Thursday 13 September 2012 by John Hyde
Insurers will add suspected fraudsters to a list that will be shared by all other insurance companies - even if the claimant has not been convicted.
The Association of British Insurers today confirmed the creation of the Insurance Fraud Register containing details of what it calls 'known' fraudsters. Insurance companies will add names to the list when they suspect a new claim to be fraudulent, notifying the client they are on the register and telling them they then have to right of appeal.
The ABI said it has consulted with the information commissioner and human rights group Liberty before setting out the terms of the register. The group said action is needed to halt the 2,670 fraudulent insurance claims made every week, worth a total of £19m.
A spokesman for the ABI said appearing on the register did not mean people were 'blacklisted' from ever making a claim again, but would act as a deterrent to anyone contemplating a fraudulent claim.
Speaking at an ABI conference today, director general Otto Thoresen said his organisation 'makes no apologies' for a zero-tolerance approach to insurance fraud. 'From the highly organised "crash for cash" motor scams to the opportunistic exaggeration of a genuine claim, insurers are determined to do what it takes to protect honest customers.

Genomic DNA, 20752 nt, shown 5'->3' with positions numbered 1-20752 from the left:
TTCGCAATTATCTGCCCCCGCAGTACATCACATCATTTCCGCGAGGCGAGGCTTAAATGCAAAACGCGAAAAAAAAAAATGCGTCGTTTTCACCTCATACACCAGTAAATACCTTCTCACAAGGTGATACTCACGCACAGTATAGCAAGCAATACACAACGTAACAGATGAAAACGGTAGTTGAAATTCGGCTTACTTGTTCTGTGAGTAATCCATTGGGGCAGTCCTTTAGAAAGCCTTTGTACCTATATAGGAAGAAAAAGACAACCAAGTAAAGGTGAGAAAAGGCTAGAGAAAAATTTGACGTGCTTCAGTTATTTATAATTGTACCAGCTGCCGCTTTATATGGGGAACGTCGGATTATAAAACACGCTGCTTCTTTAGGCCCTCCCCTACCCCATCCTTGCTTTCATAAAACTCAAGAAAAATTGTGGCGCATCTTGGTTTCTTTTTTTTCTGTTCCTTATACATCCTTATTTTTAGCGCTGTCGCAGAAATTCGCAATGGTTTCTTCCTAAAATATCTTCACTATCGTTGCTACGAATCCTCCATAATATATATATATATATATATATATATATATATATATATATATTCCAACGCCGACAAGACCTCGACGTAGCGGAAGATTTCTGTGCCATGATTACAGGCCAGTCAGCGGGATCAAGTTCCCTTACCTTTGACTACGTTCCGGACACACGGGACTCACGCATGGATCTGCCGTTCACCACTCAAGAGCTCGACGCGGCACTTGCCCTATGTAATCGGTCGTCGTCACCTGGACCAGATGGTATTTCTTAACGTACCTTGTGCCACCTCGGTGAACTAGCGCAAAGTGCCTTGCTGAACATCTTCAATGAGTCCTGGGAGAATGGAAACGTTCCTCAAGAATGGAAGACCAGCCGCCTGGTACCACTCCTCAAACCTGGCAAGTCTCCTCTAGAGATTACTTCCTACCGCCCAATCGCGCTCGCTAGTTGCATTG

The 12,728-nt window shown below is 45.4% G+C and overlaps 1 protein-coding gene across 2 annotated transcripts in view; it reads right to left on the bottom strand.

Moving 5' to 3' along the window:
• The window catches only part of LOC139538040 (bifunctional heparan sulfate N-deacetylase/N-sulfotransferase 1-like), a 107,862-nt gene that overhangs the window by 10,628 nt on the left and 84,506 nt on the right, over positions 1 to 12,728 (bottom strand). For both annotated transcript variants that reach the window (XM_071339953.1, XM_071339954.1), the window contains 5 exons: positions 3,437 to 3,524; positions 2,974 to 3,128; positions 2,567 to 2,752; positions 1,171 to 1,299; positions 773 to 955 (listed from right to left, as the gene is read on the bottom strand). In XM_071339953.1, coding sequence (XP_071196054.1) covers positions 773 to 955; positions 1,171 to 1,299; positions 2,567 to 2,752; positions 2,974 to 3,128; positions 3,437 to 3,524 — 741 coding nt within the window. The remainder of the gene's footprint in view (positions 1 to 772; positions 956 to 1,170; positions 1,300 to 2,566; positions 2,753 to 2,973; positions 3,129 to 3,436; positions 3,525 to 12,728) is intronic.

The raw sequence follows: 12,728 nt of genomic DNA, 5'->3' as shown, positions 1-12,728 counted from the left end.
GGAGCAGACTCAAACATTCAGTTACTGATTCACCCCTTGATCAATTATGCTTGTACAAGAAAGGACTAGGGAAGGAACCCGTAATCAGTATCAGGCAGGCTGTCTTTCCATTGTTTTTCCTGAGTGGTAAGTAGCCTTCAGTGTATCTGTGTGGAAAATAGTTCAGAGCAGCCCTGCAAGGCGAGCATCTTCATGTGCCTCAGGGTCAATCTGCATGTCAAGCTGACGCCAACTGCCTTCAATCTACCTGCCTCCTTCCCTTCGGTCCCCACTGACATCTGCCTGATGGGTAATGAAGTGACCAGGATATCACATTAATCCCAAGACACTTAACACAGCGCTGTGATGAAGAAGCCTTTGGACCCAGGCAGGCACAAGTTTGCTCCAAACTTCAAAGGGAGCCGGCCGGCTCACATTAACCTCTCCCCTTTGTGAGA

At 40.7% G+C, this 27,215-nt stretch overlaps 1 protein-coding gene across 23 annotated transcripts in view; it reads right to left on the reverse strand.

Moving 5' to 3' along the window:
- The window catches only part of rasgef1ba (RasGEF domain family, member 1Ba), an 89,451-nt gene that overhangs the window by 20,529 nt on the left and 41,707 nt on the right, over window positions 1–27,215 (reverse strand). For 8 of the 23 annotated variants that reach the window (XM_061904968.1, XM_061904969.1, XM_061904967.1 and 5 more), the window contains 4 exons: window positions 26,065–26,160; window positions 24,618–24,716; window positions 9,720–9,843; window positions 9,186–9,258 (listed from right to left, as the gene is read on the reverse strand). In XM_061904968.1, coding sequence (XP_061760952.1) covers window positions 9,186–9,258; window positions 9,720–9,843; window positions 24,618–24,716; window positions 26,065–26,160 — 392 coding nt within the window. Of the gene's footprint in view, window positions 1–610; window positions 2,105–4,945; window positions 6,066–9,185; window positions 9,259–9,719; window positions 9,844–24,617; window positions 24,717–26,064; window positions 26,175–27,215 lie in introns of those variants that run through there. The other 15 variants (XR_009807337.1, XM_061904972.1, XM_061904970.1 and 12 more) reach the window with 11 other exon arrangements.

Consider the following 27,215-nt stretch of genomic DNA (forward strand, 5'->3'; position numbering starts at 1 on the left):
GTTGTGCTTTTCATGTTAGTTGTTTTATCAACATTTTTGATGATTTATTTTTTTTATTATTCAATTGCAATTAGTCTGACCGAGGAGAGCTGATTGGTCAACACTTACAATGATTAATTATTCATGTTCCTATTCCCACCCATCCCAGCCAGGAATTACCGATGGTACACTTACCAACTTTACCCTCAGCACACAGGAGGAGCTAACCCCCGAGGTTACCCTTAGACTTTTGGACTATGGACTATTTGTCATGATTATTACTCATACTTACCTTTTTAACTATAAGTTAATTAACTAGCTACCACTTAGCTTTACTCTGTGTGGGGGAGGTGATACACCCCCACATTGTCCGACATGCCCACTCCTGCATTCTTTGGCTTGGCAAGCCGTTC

'The development of the Insurance Fraud Register marks a milestone in the fight against fraud. It reinforces the strong message that insurance cheats can expect difficulties in obtaining future insurance, credit and other financial products, as well as getting a criminal record.'
Thoresen said he wanted at least one quarter of the insurance market participating in the register by the end of the year. In time, he added, the register may be rolled out to brokers and other stakeholders - including solicitors - although this would not happen until the scheme is running properly.
Karl Tonks, president of the Association of Personal Injury Lawyers, said his group was keen to work with the ABI to combat fraud: 'What is needed is for insurers to agree to share their wealth of information with claimant lawyers so that we can be the gatekeepers on fraud and help weed out false claims at the outset.'